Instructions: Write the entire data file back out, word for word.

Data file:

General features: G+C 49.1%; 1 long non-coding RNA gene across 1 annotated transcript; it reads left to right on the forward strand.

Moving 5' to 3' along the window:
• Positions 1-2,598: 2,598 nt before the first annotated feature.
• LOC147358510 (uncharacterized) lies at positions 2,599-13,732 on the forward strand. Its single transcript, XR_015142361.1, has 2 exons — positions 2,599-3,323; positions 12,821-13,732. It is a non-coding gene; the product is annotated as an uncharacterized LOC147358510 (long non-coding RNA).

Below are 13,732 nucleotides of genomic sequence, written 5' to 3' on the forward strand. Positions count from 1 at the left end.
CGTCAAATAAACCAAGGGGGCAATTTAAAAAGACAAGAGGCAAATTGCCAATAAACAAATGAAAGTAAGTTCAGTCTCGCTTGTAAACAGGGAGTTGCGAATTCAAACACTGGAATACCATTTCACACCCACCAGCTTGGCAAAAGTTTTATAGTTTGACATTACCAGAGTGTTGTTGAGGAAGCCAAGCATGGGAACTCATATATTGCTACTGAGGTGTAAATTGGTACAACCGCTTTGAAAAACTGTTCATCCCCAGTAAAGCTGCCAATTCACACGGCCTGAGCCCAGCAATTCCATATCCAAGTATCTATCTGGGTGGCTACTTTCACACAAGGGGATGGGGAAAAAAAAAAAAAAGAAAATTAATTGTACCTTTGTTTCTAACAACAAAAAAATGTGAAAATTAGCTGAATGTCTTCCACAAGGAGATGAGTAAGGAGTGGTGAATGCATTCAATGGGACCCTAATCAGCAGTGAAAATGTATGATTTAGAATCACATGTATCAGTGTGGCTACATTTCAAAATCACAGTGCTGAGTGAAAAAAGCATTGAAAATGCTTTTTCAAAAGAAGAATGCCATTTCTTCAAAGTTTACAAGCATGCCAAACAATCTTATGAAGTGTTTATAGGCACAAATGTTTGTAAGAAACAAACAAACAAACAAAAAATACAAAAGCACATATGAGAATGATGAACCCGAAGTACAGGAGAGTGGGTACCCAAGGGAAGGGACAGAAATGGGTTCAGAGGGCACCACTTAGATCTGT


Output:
General features: G+C 49.1%; 1 long non-coding RNA gene across 1 annotated transcript; it reads left to right on the forward strand.

Moving 5' to 3' along the window:
• Positions 1-2,598: 2,598 nt before the first annotated feature.
• LOC147358510 (uncharacterized) lies at positions 2,599-13,732 on the forward strand. Its single transcript, XR_015142361.1, has 2 exons — positions 2,599-3,323; positions 12,821-13,732. It is a non-coding gene; the product is annotated as an uncharacterized LOC147358510 (long non-coding RNA).

Below are 13,732 nucleotides of genomic sequence, written 5' to 3' on the forward strand. Positions count from 1 at the left end.
CGTCAAATAAACCAAGGGGGCAATTTAAAAAGACAAGAGGCAAATTGCCAATAAACAAATGAAAGTAAGTTCAGTCTCGCTTGTAAACAGGGAGTTGCGAATTCAAACACTGGAATACCATTTCACACCCACCAGCTTGGCAAAAGTTTTATAGTTTGACATTACCAGAGTGTTGTTGAGGAAGCCAAGCATGGGAACTCATATATTGCTACTGAGGTGTAAATTGGTACAACCGCTTTGAAAAACTGTTCATCCCCAGTAAAGCTGCCAATTCACACGGCCTGAGCCCAGCAATTCCATATCCAAGTATCTATCTGGGTGGCTACTTTCACACAAGGGGATGGGGAAAAAAAAAAAAAAGAAAATTAATTGTACCTTTGTTTCTAACAACAAAAAAATGTGAAAATTAGCTGAATGTCTTCCACAAGGAGATGAGTAAGGAGTGGTGAATGCATTCAATGGGACCCTAATCAGCAGTGAAAATGTATGATTTAGAATCACATGTATCAGTGTGGCTACATTTCAAAATCACAGTGCTGAGTGAAAAAAGCATTGAAAATGCTTTTTCAAAAGAAGAATGCCATTTCTTCAAAGTTTACAAGCATGCCAAACAATCTTATGAAGTGTTTATAGGCACAAATGTTTGTAAGAAACAAACAAACAAACAAAAAATACAAAAGCACATATGAGAATGATGAACCCGAAGTACAGGAGAGTGGGTACCCAAGGGAAGGGACAGAAATGGGTTCAGAGGGCACCACTTAGATCTGT